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University of Kentucky PBX/key system saves $27,000 per month.

The University of Kentucky (UK) does not think of itself as a city, but its telecommunications need make it one. Nearly 14,000 campus telephones in Lexington and another 1700 telephones at 14 affiliated community colleges serve 63,000 students and 3000 faculty. Some 100,000 telephone calls are made daily from departments and dorms.

If the campus central office were an independent telephone company, it would be Kentucky's fourth largest.

Rick Willmott and Daryoush Marefat, telecomm managers for UK's Division of Communications and Network Systems, control this vast network with two university-owned TGD 4600E PBX switches, six attendant stations at the main campus, 150 Comdial ExecuTech II key systems, and 15 Northern Telecom Norstar digital key systems.

Over the past five years, Willmott has consolidated key system vendors and models and standardize on the ExecuTech II and the Norstar systems. Besides being competitive on price and quality, another factor in favor of UK's selection of ExecuTech II was its made-in-Charlottesville, Va. label.

Willmott, who is now evaluating a new digital key system, the DigiTech, says all of UK's future key systems will be digital to service the sophisticated communications most often needed by the Medical Center.

Willmott likes his existing key system network, estimating it saves the campus at least $27,000 a month by eliminating 1500 previously dedicated lines. The key systems allow departments to share fewer lines while still giving everyone access to telephones. UK also saves by controlling features and vendors.

"Five years ago, we used key systems from more than 10 vendors. We called all the manufacturers and evaluated the systems based on ease of use, flexibility, ease of installation, and a record of being maintenance-free.

"Now, instead of the departments contacting Purchasing about needing a new telephone system, we have our own Communications and Network Systems consultants who help determine departmental needs. We save Purchasing the trouble of dealing with outside vendors' bid specs, and departments the trouble of working with maintenance and service needs," Willmott says.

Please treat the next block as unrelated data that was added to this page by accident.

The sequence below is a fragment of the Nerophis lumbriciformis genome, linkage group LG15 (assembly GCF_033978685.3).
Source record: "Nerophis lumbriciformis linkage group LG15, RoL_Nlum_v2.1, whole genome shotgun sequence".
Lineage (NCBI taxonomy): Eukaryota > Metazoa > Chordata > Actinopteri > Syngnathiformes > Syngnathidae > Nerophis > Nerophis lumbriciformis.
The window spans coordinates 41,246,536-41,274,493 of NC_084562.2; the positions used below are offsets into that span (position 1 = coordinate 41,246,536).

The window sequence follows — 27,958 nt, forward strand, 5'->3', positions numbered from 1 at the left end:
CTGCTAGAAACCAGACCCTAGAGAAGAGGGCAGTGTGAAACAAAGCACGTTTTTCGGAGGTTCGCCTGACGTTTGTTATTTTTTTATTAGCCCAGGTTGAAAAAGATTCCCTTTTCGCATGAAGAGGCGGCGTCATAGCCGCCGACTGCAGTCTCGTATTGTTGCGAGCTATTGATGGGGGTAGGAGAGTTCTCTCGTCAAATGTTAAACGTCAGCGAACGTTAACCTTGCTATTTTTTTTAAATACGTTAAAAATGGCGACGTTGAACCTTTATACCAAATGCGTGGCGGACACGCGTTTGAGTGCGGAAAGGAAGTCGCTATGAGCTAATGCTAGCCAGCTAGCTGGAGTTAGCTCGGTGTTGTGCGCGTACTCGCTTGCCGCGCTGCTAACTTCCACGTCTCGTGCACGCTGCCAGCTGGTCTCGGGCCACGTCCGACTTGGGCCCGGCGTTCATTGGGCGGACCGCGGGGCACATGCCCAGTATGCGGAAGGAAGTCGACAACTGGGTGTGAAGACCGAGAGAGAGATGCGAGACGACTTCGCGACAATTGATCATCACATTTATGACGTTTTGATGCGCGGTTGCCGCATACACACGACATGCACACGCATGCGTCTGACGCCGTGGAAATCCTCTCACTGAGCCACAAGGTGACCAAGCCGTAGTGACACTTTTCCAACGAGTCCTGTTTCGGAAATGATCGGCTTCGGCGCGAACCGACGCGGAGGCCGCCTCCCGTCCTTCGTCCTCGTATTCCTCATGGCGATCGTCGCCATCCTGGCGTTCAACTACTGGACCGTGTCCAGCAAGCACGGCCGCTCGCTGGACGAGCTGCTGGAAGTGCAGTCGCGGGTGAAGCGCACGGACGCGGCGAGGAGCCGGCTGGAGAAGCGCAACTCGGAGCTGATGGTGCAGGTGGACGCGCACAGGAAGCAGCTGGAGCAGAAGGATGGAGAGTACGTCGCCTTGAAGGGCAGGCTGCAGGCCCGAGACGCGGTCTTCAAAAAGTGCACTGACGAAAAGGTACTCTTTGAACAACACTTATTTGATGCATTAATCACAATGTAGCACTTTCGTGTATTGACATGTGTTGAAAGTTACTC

The same consultants work with fraternities and sororities in selecting phone systems. The community colleges can use UK's consultants to determine their communications needs. The consultants also audit department phone bills for accuracy and potential cost savings as well as occasionally recommending call cost accounty software to control heavy phone use.

UK's campus has 400 direct inward dialing and 285 direct outward dialing trunks. In addition, 36 trunks access the state's private microwave network for administrative traffic. Four T1s, or 96 trunks, connect to Americall, a long-distance service; and seven T1s, or 168 trunks, carry MCI V-net traffic. Several of the community colleges are participating in a pilot project which allows them to access MCI V-net from each campus.

UK resells its student long-distance, Wildcat Calling, and offers different feature packages to undergraduate and graduate students.

All students are charged $20.50 per month for a single-line phone in a residence hall. Undergraduates can have call waiting on their phones. Graduate students are allowed call forwarding and speed dialing in addition to call waiting.

The PBX blocks access to 1-900 numbers, transferring callers to a recorded message denying them access.

Campus users are getting a good service deal from the university. A basic business line from GTE South in Lexington costs $76 per line per month. A residential line costs about $27 per month.

The UK Medical Center on campus has both the heaviest demand and the most extensive use of key systems. Approximately half of all systems are found in Medical Center and hospital departments. Most calls are made directly to the Medical Center, but any call to the main university information number can be transferred to the hospital.

The community colleges are fairly independent users of telecommunications with an average of eight to 10 trunks and 120 telephones at eash site. While simple now, Willmott expects the community college's telecommunications sophistication to grow.

Two community colleges and the university robotics department are part of an interactive video project connecting the campuses by means of a T1 line. Half the capacity is used for full-motion interactive video and half for voice and data services. Willmott sees all campuses eventually being totally interconnected by T1 lines.

Growth will continue at UK, particularly when a planned new library, science building, and medical center are completed. Willmott expects that within three years he will need to add a new digital PBX at a cost between five and eight million dollars to replace the existing system and initially configured to handle approximately 20,000 telephones.
COPYRIGHT 1991 Nelson Publishing
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Copyright 1991 Gale, Cengage Learning. All rights reserved.

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Title Annotation:PBX/Key/ACD Systems; includes related article on videoconferencing
Publication:Communications News
Date:Jul 1, 1991
Previous Article:Washington Research Library Consortium: a well-educated network.
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